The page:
HENDERSON, Nevada (CN) — There are few states where you could find a reality TV star, a former pro wrestler, and a professional poker player in politics at all, let alone in the same race.
But this is Nevada, so welcome to the Republican primary in the 3rd Congressional District — a suburban Las Vegas seat currently held by a Democrat but in the sights of the Republican Party as a possible gain in November.
The winner in the all-mail primary on June 9 will face Representative Susie Lee, who is coming off her first term in November. The GOP race has been marked by talk of forgery, assault, voter fraud and false conservatism.
The candidates drawing the most support and attention are actress Mindy Robinson, 40, an outspoken conservative social media voice with 216,000 Twitter followers; former pro wrestler and attorney Dan Rodimer, 42, who has the support of the NRA and some mainstream Republicans; and Dan Schwartz, 69, a perennial Nevada candidate who has run five campaigns, including one for Nevada treasurer, an office he held from 2015-19.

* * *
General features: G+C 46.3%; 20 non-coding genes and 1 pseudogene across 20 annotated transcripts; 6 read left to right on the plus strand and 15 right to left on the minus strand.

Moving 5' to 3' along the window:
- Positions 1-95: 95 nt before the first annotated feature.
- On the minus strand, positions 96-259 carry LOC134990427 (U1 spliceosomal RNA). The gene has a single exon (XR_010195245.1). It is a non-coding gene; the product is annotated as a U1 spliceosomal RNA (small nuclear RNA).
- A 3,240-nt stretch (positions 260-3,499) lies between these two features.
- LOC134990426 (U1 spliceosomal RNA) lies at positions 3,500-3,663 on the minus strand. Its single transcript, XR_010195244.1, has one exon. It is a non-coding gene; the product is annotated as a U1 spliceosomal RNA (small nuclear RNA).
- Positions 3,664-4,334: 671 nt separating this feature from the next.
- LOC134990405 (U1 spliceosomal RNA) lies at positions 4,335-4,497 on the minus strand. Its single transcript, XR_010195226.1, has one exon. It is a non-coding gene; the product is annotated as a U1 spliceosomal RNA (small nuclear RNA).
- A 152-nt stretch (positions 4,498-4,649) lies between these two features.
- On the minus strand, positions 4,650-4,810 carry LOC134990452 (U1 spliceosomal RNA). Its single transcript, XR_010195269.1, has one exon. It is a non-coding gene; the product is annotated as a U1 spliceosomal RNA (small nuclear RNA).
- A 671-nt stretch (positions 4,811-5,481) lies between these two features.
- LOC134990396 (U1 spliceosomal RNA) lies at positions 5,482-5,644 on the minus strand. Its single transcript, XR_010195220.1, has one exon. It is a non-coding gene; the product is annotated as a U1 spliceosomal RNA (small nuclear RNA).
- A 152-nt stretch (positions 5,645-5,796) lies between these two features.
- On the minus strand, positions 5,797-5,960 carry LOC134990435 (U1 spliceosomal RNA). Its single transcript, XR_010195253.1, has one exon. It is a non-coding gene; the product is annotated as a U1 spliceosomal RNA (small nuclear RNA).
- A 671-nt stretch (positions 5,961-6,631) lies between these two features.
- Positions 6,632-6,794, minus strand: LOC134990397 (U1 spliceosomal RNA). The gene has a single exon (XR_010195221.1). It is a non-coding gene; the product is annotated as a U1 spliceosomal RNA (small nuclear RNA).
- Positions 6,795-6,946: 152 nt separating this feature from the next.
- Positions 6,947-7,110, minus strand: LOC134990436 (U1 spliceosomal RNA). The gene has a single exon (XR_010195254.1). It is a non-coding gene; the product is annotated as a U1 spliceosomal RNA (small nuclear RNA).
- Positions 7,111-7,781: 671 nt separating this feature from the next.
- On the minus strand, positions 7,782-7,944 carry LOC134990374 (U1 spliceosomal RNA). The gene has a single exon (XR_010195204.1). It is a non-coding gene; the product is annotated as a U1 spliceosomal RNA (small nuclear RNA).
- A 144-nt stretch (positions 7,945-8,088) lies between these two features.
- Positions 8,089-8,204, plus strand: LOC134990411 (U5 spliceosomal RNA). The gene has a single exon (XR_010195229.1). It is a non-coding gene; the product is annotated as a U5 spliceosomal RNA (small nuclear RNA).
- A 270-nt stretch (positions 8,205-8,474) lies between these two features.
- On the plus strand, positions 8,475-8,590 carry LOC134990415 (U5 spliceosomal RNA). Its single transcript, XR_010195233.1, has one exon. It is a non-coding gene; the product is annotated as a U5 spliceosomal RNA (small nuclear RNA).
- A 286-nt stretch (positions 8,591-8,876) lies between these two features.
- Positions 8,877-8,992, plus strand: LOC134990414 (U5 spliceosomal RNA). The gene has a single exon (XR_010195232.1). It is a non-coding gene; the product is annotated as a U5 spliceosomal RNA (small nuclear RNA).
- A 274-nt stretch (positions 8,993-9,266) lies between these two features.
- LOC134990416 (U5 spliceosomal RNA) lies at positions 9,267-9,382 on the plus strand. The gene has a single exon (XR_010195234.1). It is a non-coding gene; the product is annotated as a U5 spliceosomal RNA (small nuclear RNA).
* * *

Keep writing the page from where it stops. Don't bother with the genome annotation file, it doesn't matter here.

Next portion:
Other candidates include professional poker player Brian Nadell; former apparel industry executive Cory Newberry; and former teacher and school principal Victor Willert, a native New Yorker and son of Filipino immigrants.
“We’ve got a reality TV star and a pro wrestler, and I do think the guy who has held office before may be able to compete with them,” said Michael Green, a University of Nevada, Las Vegas, political science professor, referring to Schwartz, an outsider who clashed with Nevada GOP leaders.
Schwartz does not support President Donald Trump, for example, and he did not get along with Republican Governor Brian Sandoval when he was treasurer, Green said.
The 3rd District, which stretches from the bottom edge of the Las Vegas strip southeast through Boulder City to the southern tip of the state, is home to 468,000 of the state’s 1.6 million voters, according to the Nevada Secretary of State’s Office numbers for May.